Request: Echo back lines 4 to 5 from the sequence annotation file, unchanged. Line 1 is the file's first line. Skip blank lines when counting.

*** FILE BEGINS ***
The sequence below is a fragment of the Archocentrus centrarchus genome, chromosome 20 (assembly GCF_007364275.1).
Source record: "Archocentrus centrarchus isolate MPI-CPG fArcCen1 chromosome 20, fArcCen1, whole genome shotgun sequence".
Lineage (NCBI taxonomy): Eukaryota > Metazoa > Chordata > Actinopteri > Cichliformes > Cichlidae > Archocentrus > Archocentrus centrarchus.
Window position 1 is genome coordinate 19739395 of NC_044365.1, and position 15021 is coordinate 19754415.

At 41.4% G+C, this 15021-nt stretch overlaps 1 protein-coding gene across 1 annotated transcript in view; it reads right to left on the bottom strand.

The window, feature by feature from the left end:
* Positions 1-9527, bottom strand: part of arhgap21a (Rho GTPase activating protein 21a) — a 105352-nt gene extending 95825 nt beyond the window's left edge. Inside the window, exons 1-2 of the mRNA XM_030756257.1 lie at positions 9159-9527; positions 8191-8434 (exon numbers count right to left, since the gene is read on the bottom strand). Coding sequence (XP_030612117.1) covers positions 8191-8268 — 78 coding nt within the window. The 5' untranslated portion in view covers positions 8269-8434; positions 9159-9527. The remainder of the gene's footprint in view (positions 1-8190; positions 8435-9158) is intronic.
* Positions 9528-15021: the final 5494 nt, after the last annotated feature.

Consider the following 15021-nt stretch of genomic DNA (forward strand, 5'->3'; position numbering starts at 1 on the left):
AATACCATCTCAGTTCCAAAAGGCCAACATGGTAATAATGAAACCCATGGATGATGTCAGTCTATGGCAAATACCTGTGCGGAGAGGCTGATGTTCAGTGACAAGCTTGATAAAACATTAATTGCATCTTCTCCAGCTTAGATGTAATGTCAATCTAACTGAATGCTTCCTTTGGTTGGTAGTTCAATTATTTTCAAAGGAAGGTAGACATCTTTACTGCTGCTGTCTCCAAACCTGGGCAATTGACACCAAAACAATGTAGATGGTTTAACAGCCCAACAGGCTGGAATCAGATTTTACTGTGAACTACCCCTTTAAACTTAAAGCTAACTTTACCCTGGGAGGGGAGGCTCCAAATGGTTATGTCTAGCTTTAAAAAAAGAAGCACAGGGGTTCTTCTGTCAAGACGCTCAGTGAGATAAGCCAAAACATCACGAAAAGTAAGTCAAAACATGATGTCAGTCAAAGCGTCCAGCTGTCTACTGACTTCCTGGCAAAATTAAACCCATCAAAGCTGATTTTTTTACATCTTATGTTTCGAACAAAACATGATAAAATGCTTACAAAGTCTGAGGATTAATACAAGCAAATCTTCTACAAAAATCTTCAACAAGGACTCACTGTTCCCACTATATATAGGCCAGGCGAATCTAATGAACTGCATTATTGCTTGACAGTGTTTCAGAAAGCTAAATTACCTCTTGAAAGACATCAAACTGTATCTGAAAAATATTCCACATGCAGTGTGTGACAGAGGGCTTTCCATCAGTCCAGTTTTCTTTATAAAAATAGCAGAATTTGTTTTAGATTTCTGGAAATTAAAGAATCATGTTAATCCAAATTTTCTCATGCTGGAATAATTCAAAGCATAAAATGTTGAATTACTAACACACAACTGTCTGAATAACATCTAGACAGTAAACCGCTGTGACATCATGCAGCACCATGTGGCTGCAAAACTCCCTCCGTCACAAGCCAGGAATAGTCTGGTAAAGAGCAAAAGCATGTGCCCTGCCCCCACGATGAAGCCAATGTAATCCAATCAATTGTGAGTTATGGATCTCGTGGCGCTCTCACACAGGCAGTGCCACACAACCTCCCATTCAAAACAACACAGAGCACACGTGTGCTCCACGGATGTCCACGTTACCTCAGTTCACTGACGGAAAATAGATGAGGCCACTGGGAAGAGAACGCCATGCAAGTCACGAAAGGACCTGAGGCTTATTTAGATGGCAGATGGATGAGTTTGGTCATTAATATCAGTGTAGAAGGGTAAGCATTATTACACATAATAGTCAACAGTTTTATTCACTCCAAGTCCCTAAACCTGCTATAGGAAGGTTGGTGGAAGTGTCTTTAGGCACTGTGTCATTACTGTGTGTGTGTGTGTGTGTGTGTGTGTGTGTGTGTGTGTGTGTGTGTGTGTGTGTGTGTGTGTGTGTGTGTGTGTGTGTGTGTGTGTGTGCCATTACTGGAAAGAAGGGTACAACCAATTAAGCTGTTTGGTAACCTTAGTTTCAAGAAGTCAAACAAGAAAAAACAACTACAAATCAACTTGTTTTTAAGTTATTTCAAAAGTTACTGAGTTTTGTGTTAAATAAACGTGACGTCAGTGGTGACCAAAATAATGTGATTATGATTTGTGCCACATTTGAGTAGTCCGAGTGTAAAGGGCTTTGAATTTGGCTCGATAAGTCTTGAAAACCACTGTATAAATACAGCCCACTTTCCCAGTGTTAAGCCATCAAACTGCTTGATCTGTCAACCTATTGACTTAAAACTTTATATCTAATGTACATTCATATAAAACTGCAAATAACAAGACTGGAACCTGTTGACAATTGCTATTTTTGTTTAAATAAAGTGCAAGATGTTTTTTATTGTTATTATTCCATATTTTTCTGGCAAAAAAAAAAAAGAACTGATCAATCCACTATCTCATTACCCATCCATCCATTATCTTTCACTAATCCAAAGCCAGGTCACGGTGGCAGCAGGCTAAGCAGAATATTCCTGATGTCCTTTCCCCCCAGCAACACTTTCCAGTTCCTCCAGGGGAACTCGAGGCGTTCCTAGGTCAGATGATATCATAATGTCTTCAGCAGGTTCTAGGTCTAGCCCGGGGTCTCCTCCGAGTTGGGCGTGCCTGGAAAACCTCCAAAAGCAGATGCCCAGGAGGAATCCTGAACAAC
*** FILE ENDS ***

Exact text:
Window position 1 is genome coordinate 19739395 of NC_044365.1, and position 15021 is coordinate 19754415.

At 41.4% G+C, this 15021-nt stretch overlaps 1 protein-coding gene across 1 annotated transcript in view; it reads right to left on the bottom strand.